The Flute Player

I’m sitting in a tiny apartment sipping jasmine tea and cracking melon seeds on a cold winter’s day. The window opens out to the conservatory grounds. Students carrying small enamel or aluminum lunch boxes are walking to the cafeteria. Kong Qingshan, associate-professor and bamboo flute teacher at the Shenyang Conservatory lights another Hilton cigarette while we ponder when the heating will come on. His wife sits on the bed with the latest member of the family, a small black Russian dog.

Kong was born in northeast China’s Jilin province in 1946. He was three years old when his father died. There was very little money and not enough of it to support his mother and four sisters so in the early 1950s, Kong took on part-time work as a way of supporting the family. He did all kinds of odd jobs.

He was assigned to a job as an electrician, but it was not in that work that he discovered his profession. Early on, Kong particularly loved the sound of bamboo flutes: the transverse dizi and the end-blown horizontal xiao. In the mysterious way something grabs you that you then spend the rest of your life doing that one thing, and nothing else, Kong was drawn to the sounds of these flutes, especially the dizi. In the early 1960 with the catastrophic Great Leap Forward bearing down hard on the nation, Kong joined a regional opera troupe in Jilin province. In 1965, just before the beginning of those ‘ten years of devastation,’ he enrolled at the Shenyang Conservatory of Music.

Many years later he would talk of ‘those years’ as a young red guard, trying to make sense of what was going on around him, an increasingly confused and callous world, the political catastrophes, those wasted years. The country had economically, to twist an Arab saying, travelled at the pace of a camel. By the late seventies and early eighties China, the camel had now entered the brave new sand dunes of a market economy.

In October 1990, the TV soap Aspirations literally emptied the streets in Beijing and elsewhere. Set in the capital from the 1960s to the 1980s, the series found millions of sympathetic viewers around the country. An estimated 550 million people in China watched the soapy when it was first screened in late 1990. Kong could not stop talking about it. Many of his colleagues reminded me of the character Song Dacheng in the series, ready to pounce on any opportunity to flex some entrepreneurial muscle. One teacher in the education department at the Shenyang Conservatory was a part-time photographer, making and selling ocarinas to both local and international markets and earning some extra income as a freelance calligrapher.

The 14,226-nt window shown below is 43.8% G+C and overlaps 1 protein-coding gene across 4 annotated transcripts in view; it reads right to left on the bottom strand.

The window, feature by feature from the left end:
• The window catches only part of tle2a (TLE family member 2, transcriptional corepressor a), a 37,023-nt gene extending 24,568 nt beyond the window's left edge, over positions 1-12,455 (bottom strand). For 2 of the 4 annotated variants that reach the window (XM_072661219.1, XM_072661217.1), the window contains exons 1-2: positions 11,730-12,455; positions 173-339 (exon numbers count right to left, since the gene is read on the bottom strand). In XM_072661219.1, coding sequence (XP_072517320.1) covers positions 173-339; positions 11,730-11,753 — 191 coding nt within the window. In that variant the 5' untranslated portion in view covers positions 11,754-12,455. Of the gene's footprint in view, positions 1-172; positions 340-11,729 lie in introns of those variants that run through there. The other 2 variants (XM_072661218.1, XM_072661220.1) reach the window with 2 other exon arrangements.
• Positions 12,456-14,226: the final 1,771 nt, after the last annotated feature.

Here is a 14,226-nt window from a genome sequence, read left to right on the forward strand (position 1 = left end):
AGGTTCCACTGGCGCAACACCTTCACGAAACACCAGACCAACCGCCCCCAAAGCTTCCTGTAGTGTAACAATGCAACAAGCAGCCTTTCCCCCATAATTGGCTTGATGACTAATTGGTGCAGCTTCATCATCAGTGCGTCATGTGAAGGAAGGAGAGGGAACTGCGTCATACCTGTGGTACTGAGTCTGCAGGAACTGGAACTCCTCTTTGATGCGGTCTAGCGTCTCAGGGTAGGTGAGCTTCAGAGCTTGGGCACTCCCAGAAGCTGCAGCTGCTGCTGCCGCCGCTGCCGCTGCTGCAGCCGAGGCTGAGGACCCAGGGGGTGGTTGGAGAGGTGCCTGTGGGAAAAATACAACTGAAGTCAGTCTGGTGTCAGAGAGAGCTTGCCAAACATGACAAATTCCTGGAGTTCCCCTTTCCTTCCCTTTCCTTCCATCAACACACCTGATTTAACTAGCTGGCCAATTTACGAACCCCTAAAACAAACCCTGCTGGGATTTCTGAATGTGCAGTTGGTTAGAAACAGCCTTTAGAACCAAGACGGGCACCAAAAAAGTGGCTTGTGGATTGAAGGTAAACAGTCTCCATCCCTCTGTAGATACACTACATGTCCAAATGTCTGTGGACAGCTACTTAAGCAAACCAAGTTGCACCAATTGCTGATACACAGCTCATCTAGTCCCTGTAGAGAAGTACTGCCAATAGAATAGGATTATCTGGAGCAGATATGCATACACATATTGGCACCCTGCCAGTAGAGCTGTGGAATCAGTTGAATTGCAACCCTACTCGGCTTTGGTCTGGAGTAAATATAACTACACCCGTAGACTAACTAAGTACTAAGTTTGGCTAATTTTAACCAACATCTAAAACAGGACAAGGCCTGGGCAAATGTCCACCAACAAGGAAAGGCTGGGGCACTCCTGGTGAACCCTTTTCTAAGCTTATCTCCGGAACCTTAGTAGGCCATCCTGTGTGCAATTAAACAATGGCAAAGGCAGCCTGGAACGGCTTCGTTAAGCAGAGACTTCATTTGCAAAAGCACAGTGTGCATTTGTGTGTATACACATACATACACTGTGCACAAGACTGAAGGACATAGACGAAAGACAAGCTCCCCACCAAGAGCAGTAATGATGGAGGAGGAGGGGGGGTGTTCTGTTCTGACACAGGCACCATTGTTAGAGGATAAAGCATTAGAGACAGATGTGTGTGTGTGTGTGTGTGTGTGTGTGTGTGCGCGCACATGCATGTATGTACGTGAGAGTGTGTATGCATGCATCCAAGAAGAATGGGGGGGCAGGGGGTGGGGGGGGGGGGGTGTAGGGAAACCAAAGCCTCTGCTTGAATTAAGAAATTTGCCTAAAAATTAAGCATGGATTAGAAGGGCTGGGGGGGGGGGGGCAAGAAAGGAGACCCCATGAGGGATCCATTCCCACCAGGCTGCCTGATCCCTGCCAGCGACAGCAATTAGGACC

None of which means Kong was not thinking of money. He was not impervious to self-promotion and making some extra income, but he has always been passionate about teaching, sharpening and honing his craft without having to tell the world about it. He is someone who has an air of reticence, of restraint, a refusal to put himself forward.

His practice room in the Folk Music Department has the simplicity of a military tent. The room’s furnishing consist of two wooden chairs, a long bench, a music stand, a piano, a small round table with an electric kettle and thermos, and a large desk covered with sheet music and bamboo flutes. Kong picks up a long flute in his hand. ‘This is where the real work is done. It’s about achieving the best results with as little effort as possible.’ He plays, I listen. He plays, I play. ‘It’s not about memorizing a piece.’ He briefly pauses before going on. ‘It’s about playing it over and over again until you become the piece. We learn a piece so well that you don’t need to think about it anymore. We have digested it, internalized it, and each time we play a piece or musical phrase we make slight changes to each performance of it.’

As we walk back to his apartment, braving sub-zero temperatures, he lights another cigarette, the flame throwing and orange glow across his face. That night I had some inkling of what it means to follow your bliss.

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